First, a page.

In the original song, a cowpoke rides out on a stormy day. In my version one of the owl riders is named Billy McCarty and I imagine that he’s a version of Billy the Kid who was diverted off the path to become the infamous outlaw and becomes a hero instead. I could imagine that the cowpoke in my version is one of Billy’s associates who takes shelter to get some rest. He looks up in the sky, “When all at once a parliament of steel-eyed owls he saw.”

As they travel through the clouds, he gets a good look: “Exhaust pipes breathing fire and their talons made of steel. Their beaks were black and shiny and their hot wake he could feel.” Our cowhand shudders as he hears his old friend Billy shout out, “owl riders in the sky!”

Billy’s old friend then sees the determined looks on the riders’ faces. Unlike the original song, these are not desperate men who never hope to reach the end of their quest. These are men and women on the quest for justice. It’s possible it will never end, but the next bad guy they catch makes the world just a little better. It’s at this point that Billy turns to his old companion and warns him to change his ways, otherwise the owl riders will come or him next.

Songs rarely tell a whole story. Like poems, they just present a moment in time or an image. This will go in my mental file as an image that might be part of a story. It may not be used directly, but might inspire something down the road. I hope you’ve enjoyed this peak into how I get my ideas. If you want to learn more about the owl riders and how they came to be, read the novel Owl Riders. You can read the first chapter and find places to buy the novel at: http://www.davidleesummers.com/owl_riders.html.

Armageddon’s Son

I’m proud to announce the release of the latest novel from Hadrosaur Productions: Armageddon’s Son by Greg Ballan. In the novel, the forces of Light and Dark wage war on and above Earth as each side seeks human allies to advance either the destruction or salvation of an ignorant mankind. In one bold, desperate act, an agent of Chaos has stolen the most powerful and coveted holy relic from the very heart of Vatican City, The Ruby Crucifix of Christ. This powerful relic was carved from the very cross where the savior was nailed, and is stained with His blood. This holy relic is said to be the instrument to end Armageddon and herald a new age of Man.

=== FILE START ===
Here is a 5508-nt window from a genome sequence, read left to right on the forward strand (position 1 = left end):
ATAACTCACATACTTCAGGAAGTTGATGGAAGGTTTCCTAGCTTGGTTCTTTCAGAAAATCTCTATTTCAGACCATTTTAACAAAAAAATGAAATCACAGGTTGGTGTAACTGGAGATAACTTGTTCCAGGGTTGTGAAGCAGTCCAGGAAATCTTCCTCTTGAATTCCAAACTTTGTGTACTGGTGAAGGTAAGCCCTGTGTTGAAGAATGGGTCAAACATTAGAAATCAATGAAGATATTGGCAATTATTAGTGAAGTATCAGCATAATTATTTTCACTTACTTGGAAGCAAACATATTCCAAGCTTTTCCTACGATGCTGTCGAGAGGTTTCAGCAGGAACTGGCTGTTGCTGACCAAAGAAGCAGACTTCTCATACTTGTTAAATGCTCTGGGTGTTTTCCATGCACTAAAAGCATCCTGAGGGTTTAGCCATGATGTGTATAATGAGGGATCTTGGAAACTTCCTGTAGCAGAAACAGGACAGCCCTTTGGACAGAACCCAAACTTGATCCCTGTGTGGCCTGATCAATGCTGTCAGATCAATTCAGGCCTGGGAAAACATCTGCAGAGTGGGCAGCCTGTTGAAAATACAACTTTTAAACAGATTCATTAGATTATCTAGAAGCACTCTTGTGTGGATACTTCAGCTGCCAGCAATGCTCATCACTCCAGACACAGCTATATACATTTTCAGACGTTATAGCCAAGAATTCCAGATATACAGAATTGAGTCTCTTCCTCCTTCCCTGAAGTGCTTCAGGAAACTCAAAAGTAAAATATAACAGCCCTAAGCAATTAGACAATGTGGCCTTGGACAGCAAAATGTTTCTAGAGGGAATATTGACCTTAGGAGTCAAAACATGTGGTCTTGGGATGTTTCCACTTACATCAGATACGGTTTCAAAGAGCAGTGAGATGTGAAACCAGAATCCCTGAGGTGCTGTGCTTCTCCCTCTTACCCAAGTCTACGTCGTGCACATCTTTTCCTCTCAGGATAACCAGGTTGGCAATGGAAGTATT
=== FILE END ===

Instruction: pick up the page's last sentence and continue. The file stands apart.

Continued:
Ex-CIA Agent Erik Knight is recruited to assist his mentor, Martin Denton, in discovering the identity of the mysterious thief and locate the stolen relic. The agents soon realize the clergy of Vatican City have secrets and political schemes surpassing even Washington DC’s politicians. In order to solve the mystery, the agents must break through the papal code of silence and accept that the world as they know it is mere illusion, hiding a brutal physical and spiritual war of ‘Good’ versus ‘Evil’. As Erik Knight digs deeper into the mysteries of faith, he realizes his own alien ancestry is linked to biblical prophecy. Is he the fabled ‘Armageddon’s Son’?

This is the first book of Greg’s HYBRID: Ethereal War duology. The first book is a taut suspense thriller with supernatural chills lurking in the background and manipulating events. In the second book, Battle Lines, Greg ramps up the supernatural action as Erik Knight takes the war to those who threaten his family. When Greg submitted Armageddon’s Son to me, I finished and immediately asked to see the next book and I blew right through it. We’ll be publishing the second part of the duology this fall.

The character of Erik Knight should be familiar to readers of Greg Ballan. He appeared in two other novels, Hybrid and Hybrid: Forced Vengeance. The two novels are published by Lachesis Publishing, which has been one of my long-time publishers. I read both of the earlier Hybrid novels and loved them. They tell the story of how Erik Knight learns that that he’s an alien-human hybrid with superhuman powers. Unfortunately, Lachesis recently decided not to accept new novels, but I thought it would be a shame not to see the second two Hybrid novels published. You don’t need to read the first two novels to leap into Armageddon’s Son, but I do highly recommend them. Hybrid and Hybrid: Forced Vengeance are both only 99 cents in ebook format at Amazon.

You can get Hybrid at: https://www.amazon.com/gp/product/B0041KKLLI/

Hybrid: Forced Vengeance is available at: https://www.amazon.com/gp/product/B005CBX1R6/

You can get Armageddon’s Son in print at Amazon.

You can get the ebook of Armageddon’s Son at: